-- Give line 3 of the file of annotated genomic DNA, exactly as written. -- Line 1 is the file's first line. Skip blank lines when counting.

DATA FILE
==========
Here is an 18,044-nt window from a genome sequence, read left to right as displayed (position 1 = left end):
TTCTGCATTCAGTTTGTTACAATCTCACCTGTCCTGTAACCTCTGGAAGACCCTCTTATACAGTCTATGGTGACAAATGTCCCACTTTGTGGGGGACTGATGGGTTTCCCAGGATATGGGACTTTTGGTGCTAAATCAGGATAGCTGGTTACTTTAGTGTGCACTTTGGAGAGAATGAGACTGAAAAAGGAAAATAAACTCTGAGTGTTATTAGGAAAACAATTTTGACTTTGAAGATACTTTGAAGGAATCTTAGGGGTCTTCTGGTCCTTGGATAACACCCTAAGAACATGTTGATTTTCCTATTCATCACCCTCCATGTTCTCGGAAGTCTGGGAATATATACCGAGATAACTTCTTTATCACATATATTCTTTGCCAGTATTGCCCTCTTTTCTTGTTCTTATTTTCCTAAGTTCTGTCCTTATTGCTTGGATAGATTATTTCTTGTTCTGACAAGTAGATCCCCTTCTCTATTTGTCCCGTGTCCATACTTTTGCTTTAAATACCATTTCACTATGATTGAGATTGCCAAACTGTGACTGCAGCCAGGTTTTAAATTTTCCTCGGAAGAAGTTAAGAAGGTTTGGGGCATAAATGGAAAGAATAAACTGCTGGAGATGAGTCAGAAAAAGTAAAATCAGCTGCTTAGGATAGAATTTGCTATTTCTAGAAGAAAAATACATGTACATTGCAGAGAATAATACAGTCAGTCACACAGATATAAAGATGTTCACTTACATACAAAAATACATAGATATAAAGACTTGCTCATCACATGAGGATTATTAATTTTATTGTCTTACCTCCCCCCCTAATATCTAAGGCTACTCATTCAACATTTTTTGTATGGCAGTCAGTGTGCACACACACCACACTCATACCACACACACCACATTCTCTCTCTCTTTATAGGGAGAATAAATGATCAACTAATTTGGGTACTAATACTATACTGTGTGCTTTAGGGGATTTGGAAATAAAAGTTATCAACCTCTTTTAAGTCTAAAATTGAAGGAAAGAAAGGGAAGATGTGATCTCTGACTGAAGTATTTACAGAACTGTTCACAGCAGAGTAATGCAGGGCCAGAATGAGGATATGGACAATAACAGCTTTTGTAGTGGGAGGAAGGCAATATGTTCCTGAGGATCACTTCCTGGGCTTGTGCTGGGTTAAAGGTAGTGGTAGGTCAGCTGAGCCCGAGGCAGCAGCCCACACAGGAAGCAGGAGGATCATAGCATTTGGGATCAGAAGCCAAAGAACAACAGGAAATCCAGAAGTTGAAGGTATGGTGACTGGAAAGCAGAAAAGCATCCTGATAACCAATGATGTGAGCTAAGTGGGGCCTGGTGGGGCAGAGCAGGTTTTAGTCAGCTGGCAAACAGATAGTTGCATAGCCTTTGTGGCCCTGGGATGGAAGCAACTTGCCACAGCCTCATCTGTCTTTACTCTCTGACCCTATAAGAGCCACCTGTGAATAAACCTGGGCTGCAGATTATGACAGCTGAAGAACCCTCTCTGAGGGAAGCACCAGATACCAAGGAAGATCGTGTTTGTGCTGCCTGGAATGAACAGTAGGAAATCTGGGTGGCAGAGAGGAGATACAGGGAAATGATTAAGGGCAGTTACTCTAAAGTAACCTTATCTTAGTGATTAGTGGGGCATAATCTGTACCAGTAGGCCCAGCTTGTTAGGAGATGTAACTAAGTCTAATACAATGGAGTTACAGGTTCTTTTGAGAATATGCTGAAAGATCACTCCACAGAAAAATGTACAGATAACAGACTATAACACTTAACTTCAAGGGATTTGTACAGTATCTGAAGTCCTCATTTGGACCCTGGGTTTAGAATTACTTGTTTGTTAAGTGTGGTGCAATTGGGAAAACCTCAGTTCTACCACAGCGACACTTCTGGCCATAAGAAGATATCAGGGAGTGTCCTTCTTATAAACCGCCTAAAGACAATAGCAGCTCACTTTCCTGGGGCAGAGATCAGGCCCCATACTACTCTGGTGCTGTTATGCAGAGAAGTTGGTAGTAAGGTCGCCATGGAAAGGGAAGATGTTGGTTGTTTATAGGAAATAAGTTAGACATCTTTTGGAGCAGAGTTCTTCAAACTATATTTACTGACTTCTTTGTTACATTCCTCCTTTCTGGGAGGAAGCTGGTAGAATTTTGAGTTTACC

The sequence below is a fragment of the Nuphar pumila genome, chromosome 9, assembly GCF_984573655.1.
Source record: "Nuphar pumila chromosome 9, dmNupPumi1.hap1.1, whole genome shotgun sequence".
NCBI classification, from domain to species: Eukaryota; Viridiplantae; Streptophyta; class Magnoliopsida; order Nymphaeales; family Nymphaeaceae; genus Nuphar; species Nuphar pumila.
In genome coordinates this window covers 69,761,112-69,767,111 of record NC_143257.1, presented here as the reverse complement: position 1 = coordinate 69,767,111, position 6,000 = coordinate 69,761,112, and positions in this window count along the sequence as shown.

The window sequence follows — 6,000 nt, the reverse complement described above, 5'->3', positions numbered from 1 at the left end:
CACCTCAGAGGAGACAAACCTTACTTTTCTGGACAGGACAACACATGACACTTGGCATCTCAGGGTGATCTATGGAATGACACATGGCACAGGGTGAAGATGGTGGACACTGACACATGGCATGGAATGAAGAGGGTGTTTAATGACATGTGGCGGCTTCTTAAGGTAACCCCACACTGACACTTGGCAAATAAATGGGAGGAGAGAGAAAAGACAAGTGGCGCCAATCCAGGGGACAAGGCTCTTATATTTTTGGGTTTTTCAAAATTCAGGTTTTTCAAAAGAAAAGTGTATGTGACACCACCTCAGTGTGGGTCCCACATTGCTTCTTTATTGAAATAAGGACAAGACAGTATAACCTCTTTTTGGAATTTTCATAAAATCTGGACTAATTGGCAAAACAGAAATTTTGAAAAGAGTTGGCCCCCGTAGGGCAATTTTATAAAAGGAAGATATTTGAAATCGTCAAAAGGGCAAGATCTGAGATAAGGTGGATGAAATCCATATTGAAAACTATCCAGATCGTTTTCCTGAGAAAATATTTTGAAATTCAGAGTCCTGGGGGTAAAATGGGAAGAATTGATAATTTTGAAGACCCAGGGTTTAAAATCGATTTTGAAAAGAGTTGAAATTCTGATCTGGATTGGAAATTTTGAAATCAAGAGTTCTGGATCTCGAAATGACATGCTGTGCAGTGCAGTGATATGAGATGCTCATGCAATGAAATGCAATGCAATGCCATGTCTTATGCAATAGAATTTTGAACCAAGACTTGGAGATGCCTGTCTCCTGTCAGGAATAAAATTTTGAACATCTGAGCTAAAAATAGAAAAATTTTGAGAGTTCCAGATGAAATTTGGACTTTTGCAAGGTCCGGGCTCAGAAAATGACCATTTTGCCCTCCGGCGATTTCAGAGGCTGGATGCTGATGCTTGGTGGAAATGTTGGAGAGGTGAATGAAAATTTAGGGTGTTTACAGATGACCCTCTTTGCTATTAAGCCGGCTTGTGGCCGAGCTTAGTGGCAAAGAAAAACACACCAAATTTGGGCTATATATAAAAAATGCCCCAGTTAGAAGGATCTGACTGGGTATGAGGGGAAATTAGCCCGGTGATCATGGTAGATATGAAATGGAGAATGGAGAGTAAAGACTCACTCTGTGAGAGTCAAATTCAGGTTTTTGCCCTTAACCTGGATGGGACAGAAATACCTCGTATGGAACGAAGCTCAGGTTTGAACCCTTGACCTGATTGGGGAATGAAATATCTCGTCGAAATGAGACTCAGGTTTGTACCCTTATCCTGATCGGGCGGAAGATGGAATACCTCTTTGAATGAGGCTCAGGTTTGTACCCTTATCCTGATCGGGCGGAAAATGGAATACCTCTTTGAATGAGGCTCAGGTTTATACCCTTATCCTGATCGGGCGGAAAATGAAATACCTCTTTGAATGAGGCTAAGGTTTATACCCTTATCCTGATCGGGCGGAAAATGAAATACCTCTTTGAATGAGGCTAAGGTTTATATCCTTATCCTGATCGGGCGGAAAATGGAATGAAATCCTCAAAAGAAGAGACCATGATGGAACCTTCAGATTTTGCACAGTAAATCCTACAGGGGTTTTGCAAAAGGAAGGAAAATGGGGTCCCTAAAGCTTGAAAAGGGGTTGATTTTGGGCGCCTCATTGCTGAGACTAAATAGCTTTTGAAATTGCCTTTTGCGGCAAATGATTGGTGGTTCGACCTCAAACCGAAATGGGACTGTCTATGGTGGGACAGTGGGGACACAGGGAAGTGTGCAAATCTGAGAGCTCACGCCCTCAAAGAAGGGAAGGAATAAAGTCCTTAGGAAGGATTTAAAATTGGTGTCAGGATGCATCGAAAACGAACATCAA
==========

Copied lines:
The sequence below is a fragment of the Nuphar pumila genome, chromosome 9, assembly GCF_984573655.1.